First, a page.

In October 2006, Mayor Booker celebrated his 100th day in office. Critics have called him "too idealistic," but the mission statement he set forth on day one remains the same. "We are going to make Newark, New Jersey, the national example of urban transformation," he says.
Recently, Mayor Booker began mentoring two teenagers who allegedly wrote "Kill Cory Booker" on a wall. He says he made a pledge to these teens that if they live up to certain standards, he'll live up to their expectations.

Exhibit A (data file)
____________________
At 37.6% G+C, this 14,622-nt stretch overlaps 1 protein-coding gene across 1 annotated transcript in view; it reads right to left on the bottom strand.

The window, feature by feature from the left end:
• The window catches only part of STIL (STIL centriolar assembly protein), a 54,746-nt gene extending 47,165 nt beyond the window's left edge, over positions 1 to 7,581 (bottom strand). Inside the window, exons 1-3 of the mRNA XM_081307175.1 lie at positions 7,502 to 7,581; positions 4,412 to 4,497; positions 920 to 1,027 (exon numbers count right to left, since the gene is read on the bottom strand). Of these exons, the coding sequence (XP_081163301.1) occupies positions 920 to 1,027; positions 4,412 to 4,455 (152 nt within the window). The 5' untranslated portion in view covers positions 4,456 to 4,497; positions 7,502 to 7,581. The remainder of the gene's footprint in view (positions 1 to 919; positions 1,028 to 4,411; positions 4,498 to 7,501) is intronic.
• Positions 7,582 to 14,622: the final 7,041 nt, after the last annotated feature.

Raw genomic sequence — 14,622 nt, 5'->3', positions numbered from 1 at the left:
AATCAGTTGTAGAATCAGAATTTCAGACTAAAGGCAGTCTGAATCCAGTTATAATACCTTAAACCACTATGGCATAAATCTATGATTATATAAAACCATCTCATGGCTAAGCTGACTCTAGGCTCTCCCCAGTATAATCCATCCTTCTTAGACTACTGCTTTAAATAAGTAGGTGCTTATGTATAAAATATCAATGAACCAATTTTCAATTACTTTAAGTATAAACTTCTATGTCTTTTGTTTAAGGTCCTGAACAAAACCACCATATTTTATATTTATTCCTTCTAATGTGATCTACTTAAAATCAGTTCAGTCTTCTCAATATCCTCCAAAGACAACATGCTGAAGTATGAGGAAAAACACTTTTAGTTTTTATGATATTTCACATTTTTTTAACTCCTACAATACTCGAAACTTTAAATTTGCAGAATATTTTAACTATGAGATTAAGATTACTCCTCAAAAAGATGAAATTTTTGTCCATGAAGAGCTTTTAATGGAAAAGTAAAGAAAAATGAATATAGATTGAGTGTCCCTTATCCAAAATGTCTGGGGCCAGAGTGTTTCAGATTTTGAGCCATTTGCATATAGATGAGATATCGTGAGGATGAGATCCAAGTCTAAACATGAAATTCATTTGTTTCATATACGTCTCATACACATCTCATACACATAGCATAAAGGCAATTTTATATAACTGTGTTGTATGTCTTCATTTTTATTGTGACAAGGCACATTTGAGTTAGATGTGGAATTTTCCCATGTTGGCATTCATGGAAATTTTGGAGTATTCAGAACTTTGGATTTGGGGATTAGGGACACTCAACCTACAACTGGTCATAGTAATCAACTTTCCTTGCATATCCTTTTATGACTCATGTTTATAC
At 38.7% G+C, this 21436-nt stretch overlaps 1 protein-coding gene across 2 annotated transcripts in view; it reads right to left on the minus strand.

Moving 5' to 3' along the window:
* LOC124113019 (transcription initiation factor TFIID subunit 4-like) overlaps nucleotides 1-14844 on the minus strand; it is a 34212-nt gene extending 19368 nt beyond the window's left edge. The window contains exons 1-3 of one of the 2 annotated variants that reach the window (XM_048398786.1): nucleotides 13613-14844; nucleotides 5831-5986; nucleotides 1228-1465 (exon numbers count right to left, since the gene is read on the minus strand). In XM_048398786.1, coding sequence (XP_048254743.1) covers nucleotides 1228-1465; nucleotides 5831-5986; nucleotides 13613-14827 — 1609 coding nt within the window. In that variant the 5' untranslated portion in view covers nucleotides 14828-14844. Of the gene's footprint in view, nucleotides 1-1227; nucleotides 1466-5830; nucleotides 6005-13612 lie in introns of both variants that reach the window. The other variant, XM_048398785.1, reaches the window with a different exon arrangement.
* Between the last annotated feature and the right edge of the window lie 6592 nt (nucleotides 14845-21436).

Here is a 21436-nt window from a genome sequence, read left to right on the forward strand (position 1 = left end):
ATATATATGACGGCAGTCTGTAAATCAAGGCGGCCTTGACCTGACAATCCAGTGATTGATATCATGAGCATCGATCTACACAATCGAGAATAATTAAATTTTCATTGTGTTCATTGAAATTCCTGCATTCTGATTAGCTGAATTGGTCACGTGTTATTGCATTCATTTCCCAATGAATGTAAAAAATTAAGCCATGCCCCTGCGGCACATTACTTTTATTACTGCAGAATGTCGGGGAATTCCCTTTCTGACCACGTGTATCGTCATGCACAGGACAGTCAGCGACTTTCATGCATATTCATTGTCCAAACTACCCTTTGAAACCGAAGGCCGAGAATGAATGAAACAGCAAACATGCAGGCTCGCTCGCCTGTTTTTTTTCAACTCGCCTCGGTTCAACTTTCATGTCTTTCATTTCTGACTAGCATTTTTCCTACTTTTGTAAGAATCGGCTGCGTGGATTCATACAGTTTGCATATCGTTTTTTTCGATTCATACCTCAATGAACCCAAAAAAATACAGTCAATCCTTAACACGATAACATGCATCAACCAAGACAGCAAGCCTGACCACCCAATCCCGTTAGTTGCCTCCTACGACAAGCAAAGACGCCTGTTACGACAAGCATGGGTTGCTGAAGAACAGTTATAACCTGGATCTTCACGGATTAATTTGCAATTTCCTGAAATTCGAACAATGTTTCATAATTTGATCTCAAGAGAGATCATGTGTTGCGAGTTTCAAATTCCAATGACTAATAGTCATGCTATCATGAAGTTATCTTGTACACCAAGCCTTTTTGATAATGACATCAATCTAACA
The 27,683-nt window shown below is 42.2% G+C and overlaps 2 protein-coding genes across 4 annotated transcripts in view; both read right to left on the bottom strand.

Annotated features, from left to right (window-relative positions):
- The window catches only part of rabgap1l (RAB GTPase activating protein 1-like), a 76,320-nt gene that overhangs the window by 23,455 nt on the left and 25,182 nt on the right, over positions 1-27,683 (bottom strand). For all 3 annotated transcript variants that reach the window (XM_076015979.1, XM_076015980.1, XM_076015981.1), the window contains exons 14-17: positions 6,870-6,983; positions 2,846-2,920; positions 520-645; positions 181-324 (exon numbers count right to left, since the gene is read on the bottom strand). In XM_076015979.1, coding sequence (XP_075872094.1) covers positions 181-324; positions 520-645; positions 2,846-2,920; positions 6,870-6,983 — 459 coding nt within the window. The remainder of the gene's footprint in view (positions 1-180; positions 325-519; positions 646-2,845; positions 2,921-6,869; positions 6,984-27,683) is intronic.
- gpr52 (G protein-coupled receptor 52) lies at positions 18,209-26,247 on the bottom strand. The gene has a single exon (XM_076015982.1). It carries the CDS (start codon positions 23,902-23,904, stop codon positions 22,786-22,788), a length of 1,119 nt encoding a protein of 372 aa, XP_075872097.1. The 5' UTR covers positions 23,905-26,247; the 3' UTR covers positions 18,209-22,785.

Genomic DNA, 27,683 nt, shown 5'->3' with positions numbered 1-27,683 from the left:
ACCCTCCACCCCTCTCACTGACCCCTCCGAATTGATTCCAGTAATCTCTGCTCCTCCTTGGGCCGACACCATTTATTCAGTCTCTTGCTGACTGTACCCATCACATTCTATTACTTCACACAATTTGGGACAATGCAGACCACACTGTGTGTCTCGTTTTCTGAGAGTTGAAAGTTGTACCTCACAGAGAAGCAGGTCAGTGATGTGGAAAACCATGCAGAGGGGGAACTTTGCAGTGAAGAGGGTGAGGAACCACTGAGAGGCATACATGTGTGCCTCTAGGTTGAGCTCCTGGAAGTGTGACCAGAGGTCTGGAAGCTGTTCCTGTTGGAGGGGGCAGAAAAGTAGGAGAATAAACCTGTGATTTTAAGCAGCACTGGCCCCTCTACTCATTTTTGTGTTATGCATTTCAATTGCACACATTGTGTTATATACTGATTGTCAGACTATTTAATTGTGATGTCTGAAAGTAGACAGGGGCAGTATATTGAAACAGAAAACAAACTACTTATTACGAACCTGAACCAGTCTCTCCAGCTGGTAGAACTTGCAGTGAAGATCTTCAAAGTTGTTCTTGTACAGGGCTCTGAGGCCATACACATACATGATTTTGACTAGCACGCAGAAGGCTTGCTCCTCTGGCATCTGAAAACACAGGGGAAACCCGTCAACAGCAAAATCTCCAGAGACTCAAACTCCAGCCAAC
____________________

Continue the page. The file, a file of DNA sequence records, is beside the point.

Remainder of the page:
The teens accompany him to bookstores, movies and restaurants, but they must abide by the mayor's strict rules. "The first thing I said is, 'You've got to dress properly. You've got to cut your hair. ... People judge you on how you present yourself,'" he says. "'And you have to speak proper English. I can't deal with the double negatives and the slang. You have to speak the English of Frederick Douglas, W.E.B. DuBois [and] Booker T. Washington.'"
Despite a few setbacks—like dealing with death threats—Mayor Booker believes he can turn his city around. "I'm in this fight, and we can do it," he says. "This country's whole history is a perpetual testimony to the achievement of the impossible."